They were married in 1824, but it is thought by many that the bride never occupied the lovely home at Fort Wayne. At this time the young husband, following the purchase of the Upper Lakes agency, came to manage the territory about the present city of South Bend. Thus the young couple were to make the first civilized home in the wilderness where now prospers a magnificent city.
Perfect in their devotions to one another, they were united in their aspirations, alike in their ideals. Near his trading post Coquillard constructed a commodious log residence and with his courageous young wife, brought to Northwest Indiana civilized customs. Here in 1836 was born their only child, a son whom they named Thomas. Their nearest white neighbors, beside Navarre, were at Bertrand and Gary’s Mission at Niles. Because of a sympathetic, understanding nature, Frances Coquillard became a strong aid to her husband in his dealings with the Indians.
Coquillard is credited with having a thorough knowledge -of the Indian’s character, understanding several languages. They had confidence in his honor and good faith, and he became the intermediary between the Indians and the government, serving both loyally and well. He acted promptly in conducting the treaties of Tippecanoe, Fort Dearborn, and other places subsequent to the peace of 1814, and was always in high favor with Governor Cass, Commissioner Isaac McCoy and George Crawford, secretary of the Indian Agency.
The trader must have worked down the Kankakee, for in October of 1832 we find he purchased from Chief Topenebe one section of land that had been given that Indian by the government Treaty of Tippecanoe, paying him $801.85 for the float. Located in the present Benton county, he later sold the section for $1,200 to Edward C. Sumner, a Vermonter who came to the Parish Grove locality in 1834.
When Coquillard felt the fur industry was waning, he took particular interest in the development of South Bend. He had a reputation for doing things on a large scale, but not always did he hold the trump card. At one time he sought to divert the waters of the Kankakee into the St. oseph, endeavoring to produce unlimited water power for a mill site-a mill that would compete with any mill west of Rochester, New York. After the work was begun it was found that the location of this lake was a water-shed and the water leaked away in the loose soil so rapidly that only a small amount ever carried on to South Bend. He had mortgaged land holdings to the State Bank to finance the venture, and the bank was obliged to foreclose.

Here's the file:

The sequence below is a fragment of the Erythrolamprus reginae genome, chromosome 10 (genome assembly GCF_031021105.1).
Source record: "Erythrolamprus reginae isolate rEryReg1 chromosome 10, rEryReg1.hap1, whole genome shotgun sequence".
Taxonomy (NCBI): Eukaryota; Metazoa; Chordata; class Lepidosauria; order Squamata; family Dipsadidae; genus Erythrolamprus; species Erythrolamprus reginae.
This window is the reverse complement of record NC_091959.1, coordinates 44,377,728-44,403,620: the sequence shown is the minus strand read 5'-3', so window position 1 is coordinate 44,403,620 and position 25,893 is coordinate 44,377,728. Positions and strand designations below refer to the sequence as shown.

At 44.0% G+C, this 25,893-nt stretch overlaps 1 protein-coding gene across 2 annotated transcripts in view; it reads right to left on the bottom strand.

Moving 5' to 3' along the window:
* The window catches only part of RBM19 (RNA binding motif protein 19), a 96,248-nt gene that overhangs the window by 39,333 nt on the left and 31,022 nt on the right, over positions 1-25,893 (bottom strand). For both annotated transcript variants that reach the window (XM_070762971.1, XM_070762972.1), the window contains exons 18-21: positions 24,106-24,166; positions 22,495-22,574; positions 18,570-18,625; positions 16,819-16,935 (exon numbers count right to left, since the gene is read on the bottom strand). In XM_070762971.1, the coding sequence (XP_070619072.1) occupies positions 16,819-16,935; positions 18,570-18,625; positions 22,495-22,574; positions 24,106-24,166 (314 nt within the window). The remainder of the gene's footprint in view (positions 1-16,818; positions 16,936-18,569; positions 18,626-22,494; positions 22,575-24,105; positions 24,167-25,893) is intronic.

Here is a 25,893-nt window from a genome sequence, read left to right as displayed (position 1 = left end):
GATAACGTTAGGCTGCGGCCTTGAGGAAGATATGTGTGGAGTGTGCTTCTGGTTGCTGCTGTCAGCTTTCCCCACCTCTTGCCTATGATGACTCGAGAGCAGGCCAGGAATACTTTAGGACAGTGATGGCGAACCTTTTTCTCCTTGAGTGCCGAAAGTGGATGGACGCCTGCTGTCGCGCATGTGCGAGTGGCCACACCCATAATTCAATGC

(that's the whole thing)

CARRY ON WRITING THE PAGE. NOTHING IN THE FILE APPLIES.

When it was finally decided to remove the remaining Potawatomi from this region to Kansas, Coquillard was the man selected by the government to accomplish the tremendous task. In this he had a partner, a man named Alverson. They were to be paid $40,000 by the government when they had accomplished the removal.
Coquillard had been a friend to the Indians. His letters in the Ewing collection state his concern both for their physical and spiritual well being.
“You seem to think,” he wrote Ewing, when negotiations were underway, “that there would be a great saving to move the Indians by water, but I don’t think there will be much difference in the cost either way. We will have to take teams to get them together for shipment and again to take them west from St. Joseph. But you can calculate these things as well as I can. You know boats do not agree with the Indians and we will likely lose a great many of them that way.
“Should the department postpone payment until we get there we could sell the teams we would have at cost and move, often having saved $50 to $75 by the use of each team.” This letter would indicate Coquillard’s knowledge of the slowness of the government to act on internal affairs.
The letter continues, “The clothing ought to be taken out of the National amount and not from these Indians alone. It was done so before. I hope you will have this petition’ attended to by the time the roads get so I can travel and then I will go to Wisconsin and see what can be done. They will ask for clothing and I can’t promise it until I know it will. be given and we must have it and they will also want to. know about the payment. You know the Indian Character` and that they expect and must be given all that is promised them. Signed: A. Coquillard.”
In another letter to the Hon. Luke Lea, Comm. of Indian Affairs, he respectfully requests “that the Rev. Father Koken be detailed for the purpose of accompanying the emigration. He is a resident missionary of the Potawatomi on the Kansas River with the Nation. He is an excellent man, has long resided among them, speaks their language, understands their habits and wants, is a good physician, in every respect the right kind of man to accompany them.
“I also desire to state these Indians are very poor and destitute of clothing. Desire money advanced . . . $15 or $20 per head … indispensably necessary.”
History says Alverson pocketed the $40,000 and that this defalcation of his partner weighed heavily on the spirits of Coquillard for a time, but the same energies that made his fortune restored it.
During these years Coquillard built three mills-one sawmill and two flour mills at South Bend. The Kankakee Custom Mills which he built in 1837 were located at the outlet of the canal he dug from the Kankakee to the St. Joseph, near the foot of Marion Street.
After a dam was built on the river in 1844, he built a more modern flour mill on the northeast corner of the present Colfax avenue. Here, in January of 1855, he met an untimely death. A fire swept through the mill, and the next day as Coquillard was inspecting the building to make an estimate of the damage, he fell from a beam, the fall resulting in his death.
The Hon. Schuyler Colfax, editor of the South Bend Register, and afterward a vice president of the United States, gave the entire front page of the March 1, 1855, issue to a eulogy for “The Venerable Alexis Coquillard.”
A simple stone, in the north wall of the chapel at Cedar Grove cemetery, Notre Dame, bears the inscription: “Alexis Coquillard. Died, January 8th, 1855, age 59 years, 3 mo. 10 days.” This in memory of a great traveler upon a great thoroughfare.